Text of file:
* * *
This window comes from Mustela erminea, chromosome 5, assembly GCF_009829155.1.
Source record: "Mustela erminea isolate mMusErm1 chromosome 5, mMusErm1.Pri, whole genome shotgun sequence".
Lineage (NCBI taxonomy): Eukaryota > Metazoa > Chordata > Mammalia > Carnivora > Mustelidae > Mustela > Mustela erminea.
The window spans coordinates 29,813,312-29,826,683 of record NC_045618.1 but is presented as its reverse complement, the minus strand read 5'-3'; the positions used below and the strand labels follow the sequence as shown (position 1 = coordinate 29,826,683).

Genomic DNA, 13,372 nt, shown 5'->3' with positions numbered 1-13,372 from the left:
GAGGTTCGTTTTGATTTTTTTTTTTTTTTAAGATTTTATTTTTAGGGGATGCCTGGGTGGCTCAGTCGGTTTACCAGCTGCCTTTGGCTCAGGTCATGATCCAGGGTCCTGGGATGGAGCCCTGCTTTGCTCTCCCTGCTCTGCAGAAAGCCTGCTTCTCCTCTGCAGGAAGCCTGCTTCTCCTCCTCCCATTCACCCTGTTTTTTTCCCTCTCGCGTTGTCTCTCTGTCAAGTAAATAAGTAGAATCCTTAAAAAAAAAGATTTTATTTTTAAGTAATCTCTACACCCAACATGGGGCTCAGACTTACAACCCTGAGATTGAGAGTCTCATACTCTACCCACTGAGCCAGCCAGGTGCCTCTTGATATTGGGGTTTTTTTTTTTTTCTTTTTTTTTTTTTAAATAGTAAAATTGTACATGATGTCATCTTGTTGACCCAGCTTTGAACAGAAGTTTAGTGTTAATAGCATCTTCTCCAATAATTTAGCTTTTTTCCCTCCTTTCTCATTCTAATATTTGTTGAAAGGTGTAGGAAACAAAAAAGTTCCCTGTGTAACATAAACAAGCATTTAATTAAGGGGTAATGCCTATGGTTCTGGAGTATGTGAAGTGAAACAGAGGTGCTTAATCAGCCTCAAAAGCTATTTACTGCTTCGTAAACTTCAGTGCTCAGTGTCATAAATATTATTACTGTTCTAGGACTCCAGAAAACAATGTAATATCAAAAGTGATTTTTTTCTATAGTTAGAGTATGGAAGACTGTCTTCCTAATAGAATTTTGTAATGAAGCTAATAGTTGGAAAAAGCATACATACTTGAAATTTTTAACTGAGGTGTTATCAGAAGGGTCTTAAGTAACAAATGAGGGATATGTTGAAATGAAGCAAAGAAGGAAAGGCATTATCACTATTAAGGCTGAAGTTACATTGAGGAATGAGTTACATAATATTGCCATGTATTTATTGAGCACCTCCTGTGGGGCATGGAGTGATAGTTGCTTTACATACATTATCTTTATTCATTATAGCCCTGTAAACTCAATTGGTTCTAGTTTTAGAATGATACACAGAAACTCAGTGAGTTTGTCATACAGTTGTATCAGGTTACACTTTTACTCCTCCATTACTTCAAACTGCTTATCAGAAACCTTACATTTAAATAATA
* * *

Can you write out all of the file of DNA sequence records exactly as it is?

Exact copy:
This window comes from Mustela erminea, chromosome 5, assembly GCF_009829155.1.
Source record: "Mustela erminea isolate mMusErm1 chromosome 5, mMusErm1.Pri, whole genome shotgun sequence".
Lineage (NCBI taxonomy): Eukaryota > Metazoa > Chordata > Mammalia > Carnivora > Mustelidae > Mustela > Mustela erminea.
The window spans coordinates 29,813,312-29,826,683 of record NC_045618.1 but is presented as its reverse complement, the minus strand read 5'-3'; the positions used below and the strand labels follow the sequence as shown (position 1 = coordinate 29,826,683).

Genomic DNA, 13,372 nt, shown 5'->3' with positions numbered 1-13,372 from the left:
GAGGTTCGTTTTGATTTTTTTTTTTTTTTAAGATTTTATTTTTAGGGGATGCCTGGGTGGCTCAGTCGGTTTACCAGCTGCCTTTGGCTCAGGTCATGATCCAGGGTCCTGGGATGGAGCCCTGCTTTGCTCTCCCTGCTCTGCAGAAAGCCTGCTTCTCCTCTGCAGGAAGCCTGCTTCTCCTCCTCCCATTCACCCTGTTTTTTTCCCTCTCGCGTTGTCTCTCTGTCAAGTAAATAAGTAGAATCCTTAAAAAAAAAGATTTTATTTTTAAGTAATCTCTACACCCAACATGGGGCTCAGACTTACAACCCTGAGATTGAGAGTCTCATACTCTACCCACTGAGCCAGCCAGGTGCCTCTTGATATTGGGGTTTTTTTTTTTTTCTTTTTTTTTTTTTAAATAGTAAAATTGTACATGATGTCATCTTGTTGACCCAGCTTTGAACAGAAGTTTAGTGTTAATAGCATCTTCTCCAATAATTTAGCTTTTTTCCCTCCTTTCTCATTCTAATATTTGTTGAAAGGTGTAGGAAACAAAAAAGTTCCCTGTGTAACATAAACAAGCATTTAATTAAGGGGTAATGCCTATGGTTCTGGAGTATGTGAAGTGAAACAGAGGTGCTTAATCAGCCTCAAAAGCTATTTACTGCTTCGTAAACTTCAGTGCTCAGTGTCATAAATATTATTACTGTTCTAGGACTCCAGAAAACAATGTAATATCAAAAGTGATTTTTTTCTATAGTTAGAGTATGGAAGACTGTCTTCCTAATAGAATTTTGTAATGAAGCTAATAGTTGGAAAAAGCATACATACTTGAAATTTTTAACTGAGGTGTTATCAGAAGGGTCTTAAGTAACAAATGAGGGATATGTTGAAATGAAGCAAAGAAGGAAAGGCATTATCACTATTAAGGCTGAAGTTACATTGAGGAATGAGTTACATAATATTGCCATGTATTTATTGAGCACCTCCTGTGGGGCATGGAGTGATAGTTGCTTTACATACATTATCTTTATTCATTATAGCCCTGTAAACTCAATTGGTTCTAGTTTTAGAATGATACACAGAAACTCAGTGAGTTTGTCATACAGTTGTATCAGGTTACACTTTTACTCCTCCATTACTTCAAACTGCTTATCAGAAACCTTACATTTAAATAATA